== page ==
Patrolman Cornish was transported to General Hospital.
Patrolman Cornish died a few hours later on September 14, 1925 at 1:40 a.m., becoming the fifth officer killed in the Fifth District in three years.
He was predeceased by his mother and, two weeks earlier, by his stepbrother, Henry Cornish. Patrolman Cornish was survived by his father, Ludwell Cornish; brother, Carl Cornish (26); and step siblings, Elmer Cornish, Sarah Cornish, and Joseph Cornish. Funeral services were held at 2 p.m. on Wednesday, September 16, 1925 at 1408 Vine Street. He was buried in Vine Street Hill Cemetery. His escort detail included Substitute Patrolmen Charles Kohl, Frank Drees, Fred Kimball, and Joseph Casey.
Major Eugene T. Weatherly and Lieutenants Seebohm and Venn questioned those standing by at the scene. The witnesses almost universally told them that they had seen nothing. Of the two hundred in the area at the time of the murder, almost none stepped forward with information.
On September 15, 1925, Detectives Michael McShane and Leonard Hayes received information regarding Whitfield hiding out at 1221 Gest Street. They notified Detective Chief Kirgan and Detective Sergeant Walter B. Fricke. They and Detectives Frank Hall, Robert Ecker, Victor Odensass, and Fred Seebohm hurried to and surrounded the house and found Whitfield hiding under a bed on the second floor. They also found there the .38 caliber revolver used in the murder and it was loaded with dum-dum bullets of the same caliber found in SubPatrolman Cornish’s body.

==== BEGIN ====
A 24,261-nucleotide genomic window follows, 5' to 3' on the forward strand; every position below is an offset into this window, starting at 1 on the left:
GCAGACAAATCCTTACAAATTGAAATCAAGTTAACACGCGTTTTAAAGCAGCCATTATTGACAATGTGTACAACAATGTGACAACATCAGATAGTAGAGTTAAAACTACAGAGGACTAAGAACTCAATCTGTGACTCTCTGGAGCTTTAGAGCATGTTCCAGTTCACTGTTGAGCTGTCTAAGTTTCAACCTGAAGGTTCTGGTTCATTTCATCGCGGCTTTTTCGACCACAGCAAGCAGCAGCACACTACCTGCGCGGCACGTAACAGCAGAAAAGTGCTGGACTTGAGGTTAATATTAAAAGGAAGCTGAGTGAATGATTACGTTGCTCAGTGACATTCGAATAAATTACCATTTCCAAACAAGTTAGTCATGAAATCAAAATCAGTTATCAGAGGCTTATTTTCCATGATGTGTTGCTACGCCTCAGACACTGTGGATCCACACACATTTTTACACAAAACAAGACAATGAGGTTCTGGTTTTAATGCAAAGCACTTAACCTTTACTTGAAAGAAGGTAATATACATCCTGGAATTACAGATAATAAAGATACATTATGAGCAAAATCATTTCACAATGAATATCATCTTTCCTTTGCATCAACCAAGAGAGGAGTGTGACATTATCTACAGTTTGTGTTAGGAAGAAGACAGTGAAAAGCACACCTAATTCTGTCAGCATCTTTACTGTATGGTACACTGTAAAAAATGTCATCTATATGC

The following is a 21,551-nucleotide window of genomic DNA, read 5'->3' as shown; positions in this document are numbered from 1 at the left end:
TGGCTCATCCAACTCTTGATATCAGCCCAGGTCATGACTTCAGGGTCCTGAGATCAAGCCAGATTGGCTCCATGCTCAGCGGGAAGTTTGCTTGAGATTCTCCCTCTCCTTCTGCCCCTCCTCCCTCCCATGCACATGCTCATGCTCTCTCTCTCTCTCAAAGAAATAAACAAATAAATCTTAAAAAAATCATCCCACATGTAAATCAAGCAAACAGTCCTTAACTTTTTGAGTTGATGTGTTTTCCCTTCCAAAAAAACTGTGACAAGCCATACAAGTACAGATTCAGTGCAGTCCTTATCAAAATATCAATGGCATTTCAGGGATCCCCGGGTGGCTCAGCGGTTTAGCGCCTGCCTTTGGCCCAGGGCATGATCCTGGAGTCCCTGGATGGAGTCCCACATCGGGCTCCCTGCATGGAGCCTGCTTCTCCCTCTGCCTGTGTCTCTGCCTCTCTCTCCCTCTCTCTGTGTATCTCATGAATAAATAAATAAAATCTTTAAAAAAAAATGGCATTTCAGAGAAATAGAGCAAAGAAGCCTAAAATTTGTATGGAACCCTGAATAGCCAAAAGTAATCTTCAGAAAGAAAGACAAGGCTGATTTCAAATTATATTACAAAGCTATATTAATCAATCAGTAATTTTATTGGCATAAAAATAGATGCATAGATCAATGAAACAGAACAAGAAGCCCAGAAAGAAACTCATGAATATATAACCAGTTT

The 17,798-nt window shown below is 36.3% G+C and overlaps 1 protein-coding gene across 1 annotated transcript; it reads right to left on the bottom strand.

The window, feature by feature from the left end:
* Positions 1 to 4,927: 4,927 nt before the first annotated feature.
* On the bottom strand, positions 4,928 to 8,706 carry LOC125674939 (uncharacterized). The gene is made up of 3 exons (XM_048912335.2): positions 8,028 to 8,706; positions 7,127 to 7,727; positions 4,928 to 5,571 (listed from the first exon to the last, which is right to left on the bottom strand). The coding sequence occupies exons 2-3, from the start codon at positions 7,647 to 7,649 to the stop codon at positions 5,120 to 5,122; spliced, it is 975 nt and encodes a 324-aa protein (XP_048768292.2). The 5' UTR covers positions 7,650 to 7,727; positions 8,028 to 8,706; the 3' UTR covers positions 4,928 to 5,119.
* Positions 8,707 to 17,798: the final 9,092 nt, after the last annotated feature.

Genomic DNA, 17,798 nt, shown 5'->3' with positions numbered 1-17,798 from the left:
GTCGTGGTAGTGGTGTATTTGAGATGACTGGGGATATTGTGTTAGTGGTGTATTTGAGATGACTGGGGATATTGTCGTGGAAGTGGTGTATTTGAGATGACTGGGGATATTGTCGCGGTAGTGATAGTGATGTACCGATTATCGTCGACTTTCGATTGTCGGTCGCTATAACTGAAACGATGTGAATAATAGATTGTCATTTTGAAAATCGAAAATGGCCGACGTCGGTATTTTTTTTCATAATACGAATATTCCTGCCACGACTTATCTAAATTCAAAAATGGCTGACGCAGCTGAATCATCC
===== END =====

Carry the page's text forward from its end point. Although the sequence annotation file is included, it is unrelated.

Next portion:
When questioned, Whitfield told the detectives, “I killed the officer.” He claimed self-defense. “I was coming home from the boat races Sunday when the policeman came along and told me to get off corner or he would smack me. He did smack me. I shot in self-defense.” The detectives filed a charge of Murder against him.
Whitfield was arraigned in front of Judge Samuel Bell, Cincinnati Municipal Court, on Wednesday, September 16, 1925. He waived his right to a preliminary hearing and was bound over to the Hamilton County Grand Jury. On September 22nd, the Grand Jury returned and indictment for Murder of the First Degree. Common Pleas Judge Fred L. Hoffman set a trial date of November 2, 1925. Former Judge Arthur C. Fricke would defend Whitfield.
When the case went to trial, friends of Whitfield testified that Patrolman Cornish had first assaulted him. On November 9, 1925 the jury found the murderer Not Guilty.
On November 12, 1925, Whitfield was returned to Dayton to serve out the rest of his time. We believe he moved to the South after his release.
If you know of any information, artifacts, archives, or images regarding this officer or incident, please contact the Greater Cincinnati Police Museum at Memorial@Police-Museum.org.
© This narrative was revised on September 18, 2019 by Cincinnati Police Lieutenant Stephen R. Kramer (Retired), Greater Cincinnati Police Historical Society President. All rights are reserved to him and the Greater Cincinnati Police Museum.